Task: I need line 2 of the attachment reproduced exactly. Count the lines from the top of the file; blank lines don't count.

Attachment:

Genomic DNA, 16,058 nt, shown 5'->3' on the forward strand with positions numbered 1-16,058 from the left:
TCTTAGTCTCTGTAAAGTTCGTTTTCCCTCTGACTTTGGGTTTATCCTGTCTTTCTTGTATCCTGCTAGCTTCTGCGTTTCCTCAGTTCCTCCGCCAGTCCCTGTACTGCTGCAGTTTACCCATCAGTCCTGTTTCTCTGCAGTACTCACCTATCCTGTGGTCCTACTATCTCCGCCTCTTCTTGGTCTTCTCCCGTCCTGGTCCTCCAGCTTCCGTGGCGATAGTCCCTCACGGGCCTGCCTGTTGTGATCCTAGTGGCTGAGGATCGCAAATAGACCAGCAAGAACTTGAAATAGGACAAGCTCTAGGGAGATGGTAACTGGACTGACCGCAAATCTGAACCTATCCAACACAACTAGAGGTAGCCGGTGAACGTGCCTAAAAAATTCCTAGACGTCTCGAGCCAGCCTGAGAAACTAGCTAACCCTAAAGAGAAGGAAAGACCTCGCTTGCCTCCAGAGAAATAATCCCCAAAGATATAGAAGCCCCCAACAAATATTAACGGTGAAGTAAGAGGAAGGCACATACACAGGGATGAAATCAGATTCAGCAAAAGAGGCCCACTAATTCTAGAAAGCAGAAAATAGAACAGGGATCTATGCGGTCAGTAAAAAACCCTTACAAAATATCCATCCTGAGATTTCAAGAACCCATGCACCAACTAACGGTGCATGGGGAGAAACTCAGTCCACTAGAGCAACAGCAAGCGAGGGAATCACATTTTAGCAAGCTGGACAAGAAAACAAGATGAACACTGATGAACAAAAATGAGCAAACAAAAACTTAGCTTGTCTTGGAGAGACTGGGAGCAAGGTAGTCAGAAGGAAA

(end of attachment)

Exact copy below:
TCTTAGTCTCTGTAAAGTTCGTTTTCCCTCTGACTTTGGGTTTATCCTGTCTTTCTTGTATCCTGCTAGCTTCTGCGTTTCCTCAGTTCCTCCGCCAGTCCCTGTACTGCTGCAGTTTACCCATCAGTCCTGTTTCTCTGCAGTACTCACCTATCCTGTGGTCCTACTATCTCCGCCTCTTCTTGGTCTTCTCCCGTCCTGGTCCTCCAGCTTCCGTGGCGATAGTCCCTCACGGGCCTGCCTGTTGTGATCCTAGTGGCTGAGGATCGCAAATAGACCAGCAAGAACTTGAAATAGGACAAGCTCTAGGGAGATGGTAACTGGACTGACCGCAAATCTGAACCTATCCAACACAACTAGAGGTAGCCGGTGAACGTGCCTAAAAAATTCCTAGACGTCTCGAGCCAGCCTGAGAAACTAGCTAACCCTAAAGAGAAGGAAAGACCTCGCTTGCCTCCAGAGAAATAATCCCCAAAGATATAGAAGCCCCCAACAAATATTAACGGTGAAGTAAGAGGAAGGCACATACACAGGGATGAAATCAGATTCAGCAAAAGAGGCCCACTAATTCTAGAAAGCAGAAAATAGAACAGGGATCTATGCGGTCAGTAAAAAACCCTTACAAAATATCCATCCTGAGATTTCAAGAACCCATGCACCAACTAACGGTGCATGGGGAGAAACTCAGTCCACTAGAGCAACAGCAAGCGAGGGAATCACATTTTAGCAAGCTGGACAAGAAAACAAGATGAACACTGATGAACAAAAATGAGCAAACAAAAACTTAGCTTGTCTTGGAGAGACTGGGAGCAAGGTAGTCAGAAGGAAA